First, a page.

Apple Maps' big update: Tons more detail but it only covers tiny part of US

Apple Maps gains parking lots, putting greens, harbors, beaches, and race tracks.

With iOS 12, Apple has rolled out an updated version of its Maps app that adds many more details about the landscape, helping Apple close the gap on Google Maps.

The new version has been built with data collected from iPhones and Apple's own Lidar-equipped cars rather than using third-party mapping data from companies like TomTom.

Announcing the forthcoming revamp, Apple senior vice president Eddy Cue told TechCrunch in May that it was aiming for Apple Maps "to be the best map app in the world", built from the ground up with its own map data.

The plan is to roll out the new version of Apple Maps section by section in the US over the coming year.

Designer Justin O'Beirne, a former member of Apple's mapping unit, has given his impressions of the new Apple Maps and concludes that on additional details like vegetation, "Apple hasn't just closed the gap with Google -- but has, in many ways, exceeded it"

Apple's new map has gained details around the corners of homes and, uniquely, has details about the vegetation surrounding homes and cities.

Other new details include visual representations of beaches, harbors, racetracks, parking lots, and even details within golf courses, such as fairways, sand traps, and putting greens.

"Crescent City is one of the 52 county seats located within the new map's coverage area. Surprisingly, 25 percent of these county seats had no vegetation or green areas whatsoever on the old map -- and now they look completely different," writes O'Beirne.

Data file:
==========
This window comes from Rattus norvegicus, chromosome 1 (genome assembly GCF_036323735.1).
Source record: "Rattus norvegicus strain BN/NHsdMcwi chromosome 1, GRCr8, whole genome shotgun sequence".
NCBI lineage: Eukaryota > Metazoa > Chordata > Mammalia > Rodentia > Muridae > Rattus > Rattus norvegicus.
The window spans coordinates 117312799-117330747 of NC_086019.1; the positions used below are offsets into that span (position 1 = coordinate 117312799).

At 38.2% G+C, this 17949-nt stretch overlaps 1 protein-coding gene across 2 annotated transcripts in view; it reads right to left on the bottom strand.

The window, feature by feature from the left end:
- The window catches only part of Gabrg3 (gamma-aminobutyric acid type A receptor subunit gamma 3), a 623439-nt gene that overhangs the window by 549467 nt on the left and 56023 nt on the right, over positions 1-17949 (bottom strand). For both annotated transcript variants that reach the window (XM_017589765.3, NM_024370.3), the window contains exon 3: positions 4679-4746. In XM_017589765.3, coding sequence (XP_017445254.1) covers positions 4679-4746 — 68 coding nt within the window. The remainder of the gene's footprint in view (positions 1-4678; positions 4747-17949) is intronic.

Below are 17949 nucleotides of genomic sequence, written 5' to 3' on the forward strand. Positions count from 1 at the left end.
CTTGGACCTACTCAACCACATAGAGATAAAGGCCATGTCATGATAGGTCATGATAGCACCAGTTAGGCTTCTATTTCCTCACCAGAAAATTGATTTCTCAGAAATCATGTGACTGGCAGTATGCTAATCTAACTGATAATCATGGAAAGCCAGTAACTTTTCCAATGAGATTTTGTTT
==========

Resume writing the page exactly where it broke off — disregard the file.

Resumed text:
SEE: Tech and the future of transportation (ZDNet special report) | Download the report as a PDF (TechRepublic)

Within schools, Apple Maps now shows features of baseball fields, running tracks, and football fields. In parks, Apple Maps now shows pools, playgrounds, and tennis courts. There are also more detailed building footprints.

But there are a few downsides with Apple's new map. The first and most notable issue is that it only covers 3.1 percent of land in the US and 4.9 percent of the population, spanning 48 counties in California, and four counties in Nevada.

The other is inconsistencies in the height of buildings and mislabeled businesses.

"On the new map, San Francisco's fourth-tallest building is now shorter than San Francisco's fifth-tallest building," notes O'Beirne.

Additionally, Apple hasn't created labels for the new shapes its Maps have gained, such as baseball fields, which in turn impacts search.

However, Apple has also made improvements to the third-party mapping data it previously relied on, for example, by removing roads that no longer exist.

It's also adding roads in small counties previously not covered by Apple Maps and currently not included in Google Maps.

Previous and related coverage

iPhone owners on iOS 12: You can now use Google Maps on Apple CarPlay

You're no longer stuck with just Apple Maps on your car's dashboard display.

Apple CarPlay: iOS 12 will finally let you use Google Maps, Waze

With iOS 12, Apple is opening up CarPlay to third-party navigation apps

Apple to use drones for Apple Maps data collection

Apple is planning several updates to Apple Maps in its pursuit to topple Google Maps.

Why Apple is failing to upend Google in the battle for mobile map dominance TechRepublic

Google Maps keeps changing as it introduces new data into its product. Apple Maps, however, is falling behind in providing a competitive experience.

Google Maps adds detailed commute information CNET

You'll also be able to control music playback within the app.